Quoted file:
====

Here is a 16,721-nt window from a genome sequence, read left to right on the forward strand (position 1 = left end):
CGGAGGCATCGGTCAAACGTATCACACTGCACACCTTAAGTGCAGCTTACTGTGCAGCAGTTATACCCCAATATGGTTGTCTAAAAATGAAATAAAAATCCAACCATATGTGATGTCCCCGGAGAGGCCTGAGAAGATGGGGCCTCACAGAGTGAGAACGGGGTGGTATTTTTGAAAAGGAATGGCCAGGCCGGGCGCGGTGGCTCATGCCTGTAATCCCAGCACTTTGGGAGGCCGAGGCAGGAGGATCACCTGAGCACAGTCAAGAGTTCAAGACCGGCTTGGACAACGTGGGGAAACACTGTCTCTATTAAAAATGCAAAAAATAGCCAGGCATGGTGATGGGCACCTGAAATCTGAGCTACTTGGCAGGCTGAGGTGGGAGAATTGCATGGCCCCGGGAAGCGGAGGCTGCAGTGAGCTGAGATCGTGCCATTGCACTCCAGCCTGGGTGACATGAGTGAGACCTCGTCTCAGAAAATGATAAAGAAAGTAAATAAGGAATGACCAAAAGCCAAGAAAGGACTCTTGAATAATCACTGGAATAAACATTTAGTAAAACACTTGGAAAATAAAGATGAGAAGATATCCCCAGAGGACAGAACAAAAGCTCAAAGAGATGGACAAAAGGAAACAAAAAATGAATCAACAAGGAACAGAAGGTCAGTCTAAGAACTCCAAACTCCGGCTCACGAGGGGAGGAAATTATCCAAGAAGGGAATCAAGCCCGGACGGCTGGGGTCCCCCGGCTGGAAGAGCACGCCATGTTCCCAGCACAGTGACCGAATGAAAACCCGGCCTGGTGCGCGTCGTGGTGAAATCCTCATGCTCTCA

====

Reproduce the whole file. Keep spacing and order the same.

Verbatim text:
Here is a 16,721-nt window from a genome sequence, read left to right on the forward strand (position 1 = left end):
CGGAGGCATCGGTCAAACGTATCACACTGCACACCTTAAGTGCAGCTTACTGTGCAGCAGTTATACCCCAATATGGTTGTCTAAAAATGAAATAAAAATCCAACCATATGTGATGTCCCCGGAGAGGCCTGAGAAGATGGGGCCTCACAGAGTGAGAACGGGGTGGTATTTTTGAAAAGGAATGGCCAGGCCGGGCGCGGTGGCTCATGCCTGTAATCCCAGCACTTTGGGAGGCCGAGGCAGGAGGATCACCTGAGCACAGTCAAGAGTTCAAGACCGGCTTGGACAACGTGGGGAAACACTGTCTCTATTAAAAATGCAAAAAATAGCCAGGCATGGTGATGGGCACCTGAAATCTGAGCTACTTGGCAGGCTGAGGTGGGAGAATTGCATGGCCCCGGGAAGCGGAGGCTGCAGTGAGCTGAGATCGTGCCATTGCACTCCAGCCTGGGTGACATGAGTGAGACCTCGTCTCAGAAAATGATAAAGAAAGTAAATAAGGAATGACCAAAAGCCAAGAAAGGACTCTTGAATAATCACTGGAATAAACATTTAGTAAAACACTTGGAAAATAAAGATGAGAAGATATCCCCAGAGGACAGAACAAAAGCTCAAAGAGATGGACAAAAGGAAACAAAAAATGAATCAACAAGGAACAGAAGGTCAGTCTAAGAACTCCAAACTCCGGCTCACGAGGGGAGGAAATTATCCAAGAAGGGAATCAAGCCCGGACGGCTGGGGTCCCCCGGCTGGAAGAGCACGCCATGTTCCCAGCACAGTGACCGAATGAAAACCCGGCCTGGTGCGCGTCGTGGTGAAATCCTCATGCTCTCA